I was there to understand this experience, talking to people such as Siddiq, 25, and Asad, 24, both from Afghanistan. They had met just a few months before and recounted to me what basically amounted to horror stories about trying to escape the camp and being apprehended by authorities. I remember Asad brushing aside his hair and showing me the scar on his forehead, a thick purple gash where stitches had recently been removed. What sticks with me most — more than Siddiq gesturing at the Jungle’s entrance and saying, “this is not life” — is that the two of them didn’t seem upset about the fact that they would not be able to enter Britain, after months of waiting. What bothered them was that the relevant authorities had told the two friends that they couldn’t be transferred out of Calais together.

On top of everything else, what was doubly painful for so many migrants and refugees I met in Calais was that whatever small semblances of normalcy they had been able to create — a friendship, a makeshift home, even a daily routine — were ultimately destroyed, just as their previous lives had been. No one understood this bitter transience better than the German poet and playwright Bertolt Brecht, exiled from Nazi Germany for years. After the Jungle was shut down, I couldn’t stop thinking about this stanza from his poem “On the Term of Exile”: “Don’t worry about watering the flowers — / In fact, don’t plant them./ You will have gone back home before they bloom, / And who will want them?”

Read the story.

“On his phone, Rashid watched the world change. But he was still stuck in the camp.” Kevin Sieff, Africa bureau chief

I first met Mohammed Rashid in the days after President Trump’s travel ban had been introduced.

Rashid was 38. He had been a refugee since 14, when he fled Somalia’s devastating civil war. For seven years, he had been on the waiting list for resettlement in the United States, spending most of his life in one of the world’s largest refugee camps, called Dadaab, in northern Kenya.

Rashid’s life was confined to the camp, but with a smartphone and a Facebook account, his world had broadened. He could check on his friends in America, posing next to their cars and in their apartments. He could follow the president of the United States on Twitter, as Trump announced his plan to temporarily bar the entry of people from seven countries — including Somalia — and freeze the admission of refugees to the United States.

On the one hand, technology turned Rashid, stuck in his Dadaab hut, into someone conversant in global affairs and American idioms. On the other, it made the tragedy of his life that much more apparent to him. On his phone, Rashid watched the world change. But he was still stuck in the camp, his chances of leaving growing dimmer under Trump, whose ban was soon being challenged in the courts.

A few months after I first met him, that distance between Rashid and the life he wanted grew even wider. A flood swept through Dadaab, tearing through Rashid’s hut, where he lived with his wife and three children. He posted a blurry picture on Facebook of his family escaping in the middle of the night on a cart pulled by a donkey.

“My beloved family evacuating/fleeing by donkey carts. May Allah help us,” he wrote.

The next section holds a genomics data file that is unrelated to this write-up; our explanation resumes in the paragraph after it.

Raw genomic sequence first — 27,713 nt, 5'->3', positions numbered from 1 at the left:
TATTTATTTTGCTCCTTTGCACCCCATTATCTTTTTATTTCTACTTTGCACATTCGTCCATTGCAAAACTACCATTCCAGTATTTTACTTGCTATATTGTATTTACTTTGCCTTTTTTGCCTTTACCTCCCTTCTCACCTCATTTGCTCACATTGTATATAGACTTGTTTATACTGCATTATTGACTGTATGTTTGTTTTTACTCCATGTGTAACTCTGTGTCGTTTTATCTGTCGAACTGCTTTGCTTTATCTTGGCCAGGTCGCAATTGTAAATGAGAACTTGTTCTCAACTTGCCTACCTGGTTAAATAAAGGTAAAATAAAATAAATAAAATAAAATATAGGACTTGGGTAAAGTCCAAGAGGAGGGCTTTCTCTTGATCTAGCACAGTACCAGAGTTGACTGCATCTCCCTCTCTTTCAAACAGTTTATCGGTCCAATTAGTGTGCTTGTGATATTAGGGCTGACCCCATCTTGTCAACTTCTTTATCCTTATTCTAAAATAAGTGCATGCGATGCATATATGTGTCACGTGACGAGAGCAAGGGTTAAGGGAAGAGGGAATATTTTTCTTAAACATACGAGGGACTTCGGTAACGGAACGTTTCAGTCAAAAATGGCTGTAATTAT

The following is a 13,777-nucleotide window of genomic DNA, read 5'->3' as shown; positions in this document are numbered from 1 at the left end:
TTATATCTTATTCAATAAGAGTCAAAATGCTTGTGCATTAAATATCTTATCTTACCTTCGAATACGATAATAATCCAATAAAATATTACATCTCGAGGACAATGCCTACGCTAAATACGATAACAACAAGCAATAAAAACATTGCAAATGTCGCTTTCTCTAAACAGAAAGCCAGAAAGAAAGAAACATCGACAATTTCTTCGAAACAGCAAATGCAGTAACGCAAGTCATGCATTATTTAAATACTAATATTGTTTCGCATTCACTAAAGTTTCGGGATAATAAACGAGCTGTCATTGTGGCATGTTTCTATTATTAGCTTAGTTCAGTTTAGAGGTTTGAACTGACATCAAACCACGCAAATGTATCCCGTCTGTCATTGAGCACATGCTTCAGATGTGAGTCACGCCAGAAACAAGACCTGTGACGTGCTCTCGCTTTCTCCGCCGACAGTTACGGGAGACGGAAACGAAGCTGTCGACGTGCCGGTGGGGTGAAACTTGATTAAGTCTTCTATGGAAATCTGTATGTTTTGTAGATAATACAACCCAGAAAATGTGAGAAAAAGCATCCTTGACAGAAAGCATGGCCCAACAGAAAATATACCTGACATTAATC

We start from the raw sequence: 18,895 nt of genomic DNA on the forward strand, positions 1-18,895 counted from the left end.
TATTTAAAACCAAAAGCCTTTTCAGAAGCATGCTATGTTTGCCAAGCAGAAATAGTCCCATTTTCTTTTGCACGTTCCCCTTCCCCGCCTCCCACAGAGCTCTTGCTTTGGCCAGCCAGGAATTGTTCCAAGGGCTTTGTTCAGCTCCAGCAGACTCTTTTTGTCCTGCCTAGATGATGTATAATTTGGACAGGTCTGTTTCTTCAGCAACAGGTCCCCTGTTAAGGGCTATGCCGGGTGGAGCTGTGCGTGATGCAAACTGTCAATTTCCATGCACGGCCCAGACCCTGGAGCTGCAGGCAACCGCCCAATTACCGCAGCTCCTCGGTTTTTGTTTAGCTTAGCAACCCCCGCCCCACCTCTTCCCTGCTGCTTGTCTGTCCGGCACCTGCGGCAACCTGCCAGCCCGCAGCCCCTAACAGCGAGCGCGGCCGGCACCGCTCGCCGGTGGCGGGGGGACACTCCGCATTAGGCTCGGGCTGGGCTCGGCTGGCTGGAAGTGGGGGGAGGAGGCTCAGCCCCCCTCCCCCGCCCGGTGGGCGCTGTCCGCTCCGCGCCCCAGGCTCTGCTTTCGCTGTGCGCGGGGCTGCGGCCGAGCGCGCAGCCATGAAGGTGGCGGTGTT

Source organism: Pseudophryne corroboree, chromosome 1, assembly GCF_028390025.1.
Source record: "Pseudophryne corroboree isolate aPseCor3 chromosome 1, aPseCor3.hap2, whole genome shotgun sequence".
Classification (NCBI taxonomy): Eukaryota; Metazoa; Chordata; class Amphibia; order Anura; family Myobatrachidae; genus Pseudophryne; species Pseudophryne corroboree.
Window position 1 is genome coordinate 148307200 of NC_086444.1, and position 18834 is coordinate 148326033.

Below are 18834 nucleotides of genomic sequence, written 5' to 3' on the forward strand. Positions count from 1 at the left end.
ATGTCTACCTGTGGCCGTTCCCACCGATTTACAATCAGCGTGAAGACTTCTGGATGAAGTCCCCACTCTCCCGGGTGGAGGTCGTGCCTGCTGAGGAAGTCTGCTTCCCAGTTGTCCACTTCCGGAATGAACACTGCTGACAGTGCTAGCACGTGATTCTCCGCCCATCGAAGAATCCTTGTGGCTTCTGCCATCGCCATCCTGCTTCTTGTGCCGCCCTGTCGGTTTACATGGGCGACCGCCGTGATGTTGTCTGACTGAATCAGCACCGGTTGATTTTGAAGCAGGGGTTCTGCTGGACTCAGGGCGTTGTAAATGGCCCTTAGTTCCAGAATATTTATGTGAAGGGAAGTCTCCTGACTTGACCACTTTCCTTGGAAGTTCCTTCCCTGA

For two weeks they stayed with a friend until the waters receded. When they returned to their hut, it was largely destroyed. I visited him again in May, when he was debating what to do next.

He could try to raise money to rebuild the hut. But how much sense did it make to spend whatever he had on a temporary home that he was trying desperately to leave?

On his phone, he updated his Facebook status:

“You will either experience the pain of discipline or the pain of regret,” he wrote. “The choice is yours.”

Read the story.

“It was not the end of the world, but it was the end of a dream.” Pamela Constable, Afghanistan and Pakistan bureau chief

Several months ago, I met three Afghan men in Kabul who had just been deported from Germany. They were safe, unharmed and being provided with temporary shelter by the government, but their faces had the same dazed and exhausted look of failure. Like tens of thousands of their fellow Afghans — mostly young men, alone or single — who had attempted to flee their war-torn, impoverished country in the past several years, they fell somewhere between the murky official definitions of  “refugee” and “economic migrant.”

For a time, they had fared well in Germany, a wealthy and liberal country that welcomed needy foreigners from troubled lands and offered them generous assistance and benefits. They had been able to attend language classes, find temporary jobs and live without fear of harassment while awaiting the government’s final decision on their applications for permanent refugee status. By the time I met them last winter, in a clean but barren little bunk room in Kabul, two spoke Afghan Dari with a German accent.

Meanwhile, though, the flood of refugees from Syria and other countries began to overwhelm Europe, and even German generosity frayed under the pressure. The standards for refugee approval were enforced with new bureaucratic vigor, and the process of deciding who could stay was speeded up. Last winter, all three Afghans were unexpectedly informed that their applications had been rejected. They were taken to government centers to await a flight home, under guard.